San Francisco Fringe 2016
“Over 40, some things seem behind you: weeklong parties, BASE jumping, becoming a first-time parent. But every now and then a spouse comes along with other ideas. Is this a wonderful growth opportunity, or just a growth? Time for a new life, or time for a new identity and to flee the continent? Put these questions by a group of his peers, three-time SF Fringer Marc Wilson is about to find out.”
Marc Wilson presents a comedy show about everything he needs to consider before becoming a parent. He’s a witty, self-effacing performer and has done a lot of research into the joys and details about parenthood in all its glory! It’s initially a one person show but it becomes apparent that this is a two person show when his wife chimes in from the back of the audience, she laughs at his jokes and adds her own comments, here and there!
The small stage has a large board across half of the width, to show projections of slides. Wilson has the remote to move the slides on to the next, so it’s all quite self-sufficient and has the air of a presentation. There are well chosen images that embrace his quirky and comedic attitude to parenthood. He talks about dating, and the ramifications of everything to do with relationships, punctuated with emphatic enthusiasm. When he gets to the topic of having children there is a depth of information and realization about how important this is, which holds the audiences attention.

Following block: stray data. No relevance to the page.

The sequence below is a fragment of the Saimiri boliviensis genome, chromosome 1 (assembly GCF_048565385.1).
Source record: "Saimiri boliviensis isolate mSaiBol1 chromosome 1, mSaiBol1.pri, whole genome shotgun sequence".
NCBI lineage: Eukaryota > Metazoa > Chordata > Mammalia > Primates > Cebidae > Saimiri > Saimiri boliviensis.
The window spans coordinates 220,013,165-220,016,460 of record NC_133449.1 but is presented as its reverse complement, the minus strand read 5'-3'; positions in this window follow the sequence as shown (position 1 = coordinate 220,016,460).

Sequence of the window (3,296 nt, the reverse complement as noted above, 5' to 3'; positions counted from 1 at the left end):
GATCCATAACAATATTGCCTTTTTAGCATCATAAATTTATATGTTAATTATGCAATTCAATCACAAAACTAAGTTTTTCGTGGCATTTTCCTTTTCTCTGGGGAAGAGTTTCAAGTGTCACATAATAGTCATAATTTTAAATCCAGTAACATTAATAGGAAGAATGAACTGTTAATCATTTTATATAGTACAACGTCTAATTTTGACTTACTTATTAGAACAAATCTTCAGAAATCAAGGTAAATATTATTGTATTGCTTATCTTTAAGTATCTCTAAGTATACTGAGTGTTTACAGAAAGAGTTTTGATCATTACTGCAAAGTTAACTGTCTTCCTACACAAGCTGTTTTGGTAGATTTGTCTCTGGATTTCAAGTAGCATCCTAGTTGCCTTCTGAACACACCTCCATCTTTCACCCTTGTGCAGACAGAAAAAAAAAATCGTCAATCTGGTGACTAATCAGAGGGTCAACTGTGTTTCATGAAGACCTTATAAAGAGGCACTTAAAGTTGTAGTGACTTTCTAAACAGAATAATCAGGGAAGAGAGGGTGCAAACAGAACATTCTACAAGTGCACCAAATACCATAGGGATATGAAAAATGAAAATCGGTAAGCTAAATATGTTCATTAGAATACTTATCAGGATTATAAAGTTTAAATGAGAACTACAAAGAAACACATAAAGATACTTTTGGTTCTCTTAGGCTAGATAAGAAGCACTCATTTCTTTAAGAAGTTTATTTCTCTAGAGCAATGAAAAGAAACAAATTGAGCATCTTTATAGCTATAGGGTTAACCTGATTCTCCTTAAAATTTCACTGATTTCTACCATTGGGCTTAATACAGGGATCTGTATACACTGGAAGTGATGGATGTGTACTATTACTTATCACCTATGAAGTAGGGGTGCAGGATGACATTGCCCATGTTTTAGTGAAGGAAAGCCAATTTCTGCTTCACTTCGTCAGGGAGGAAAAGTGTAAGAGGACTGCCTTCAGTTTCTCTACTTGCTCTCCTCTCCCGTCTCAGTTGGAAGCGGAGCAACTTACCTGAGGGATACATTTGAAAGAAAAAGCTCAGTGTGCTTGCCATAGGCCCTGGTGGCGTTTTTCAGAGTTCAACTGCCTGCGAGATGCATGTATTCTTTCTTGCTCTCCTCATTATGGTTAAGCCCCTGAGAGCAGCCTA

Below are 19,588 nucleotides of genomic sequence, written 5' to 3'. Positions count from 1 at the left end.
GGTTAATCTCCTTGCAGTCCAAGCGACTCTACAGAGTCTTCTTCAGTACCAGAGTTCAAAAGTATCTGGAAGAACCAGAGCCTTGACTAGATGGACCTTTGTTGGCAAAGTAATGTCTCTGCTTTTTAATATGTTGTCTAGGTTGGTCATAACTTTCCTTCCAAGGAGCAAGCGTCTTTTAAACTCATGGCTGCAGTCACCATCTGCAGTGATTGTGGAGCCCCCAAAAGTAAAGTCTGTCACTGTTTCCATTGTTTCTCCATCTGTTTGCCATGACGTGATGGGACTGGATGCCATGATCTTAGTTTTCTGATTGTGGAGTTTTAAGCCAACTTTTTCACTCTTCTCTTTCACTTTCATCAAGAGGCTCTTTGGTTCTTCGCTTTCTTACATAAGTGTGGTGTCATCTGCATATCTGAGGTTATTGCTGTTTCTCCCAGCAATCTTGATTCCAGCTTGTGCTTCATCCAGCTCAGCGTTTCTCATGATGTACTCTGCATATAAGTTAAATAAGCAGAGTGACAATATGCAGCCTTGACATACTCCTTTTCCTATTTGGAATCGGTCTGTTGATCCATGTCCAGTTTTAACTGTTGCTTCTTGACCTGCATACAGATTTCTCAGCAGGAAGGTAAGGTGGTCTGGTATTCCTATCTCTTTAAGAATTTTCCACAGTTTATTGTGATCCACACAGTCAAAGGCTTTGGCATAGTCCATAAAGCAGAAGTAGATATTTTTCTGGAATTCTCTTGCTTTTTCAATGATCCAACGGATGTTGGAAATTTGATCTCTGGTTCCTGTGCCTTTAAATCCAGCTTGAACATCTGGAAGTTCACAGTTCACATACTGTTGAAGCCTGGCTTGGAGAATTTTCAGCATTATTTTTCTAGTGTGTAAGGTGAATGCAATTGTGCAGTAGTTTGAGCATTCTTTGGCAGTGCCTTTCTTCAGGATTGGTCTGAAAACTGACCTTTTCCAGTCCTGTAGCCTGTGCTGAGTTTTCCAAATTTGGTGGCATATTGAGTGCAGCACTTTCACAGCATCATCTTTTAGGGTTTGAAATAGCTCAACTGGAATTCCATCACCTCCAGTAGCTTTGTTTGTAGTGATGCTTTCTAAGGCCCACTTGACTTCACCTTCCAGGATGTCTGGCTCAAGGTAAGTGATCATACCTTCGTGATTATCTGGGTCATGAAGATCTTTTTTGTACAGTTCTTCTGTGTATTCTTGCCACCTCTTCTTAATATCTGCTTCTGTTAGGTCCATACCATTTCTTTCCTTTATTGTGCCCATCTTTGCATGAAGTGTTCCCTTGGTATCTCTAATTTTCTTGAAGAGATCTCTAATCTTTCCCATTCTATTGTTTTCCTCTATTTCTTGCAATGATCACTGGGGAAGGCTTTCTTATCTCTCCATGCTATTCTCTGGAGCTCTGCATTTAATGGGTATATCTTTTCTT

Wilson is an amusing, casual performer with a ‘tell it like it is’ energy. It’s obvious that he likes his wife a lot because his eyes focus up at her for a lot of the time – a little more focus on the audience would be a good thing to finesse. He illustrates different aspects of being a dad through fascinating pop culture sequence and statistics, which shows he has really thought about this topic from every side.
One of the most interesting scenes is when he takes on two characters in a bar, where Wilson is more authentic and compelling. Another successful section includes nuanced dialogue of the parents he meets discussing their parenting styles, it’s typical of many of today’s parents, funny and well done. Wilson also mentions some poignant observations about his own father, which add a nice change of pace and warmth.
Video clips, images, one or two small props, and a short sing along round out the show. Wilson likes cats and even enjoys getting into kid culture, he seems to enjoy it and he certainly looks like he would make a good dad, if he makes that decision!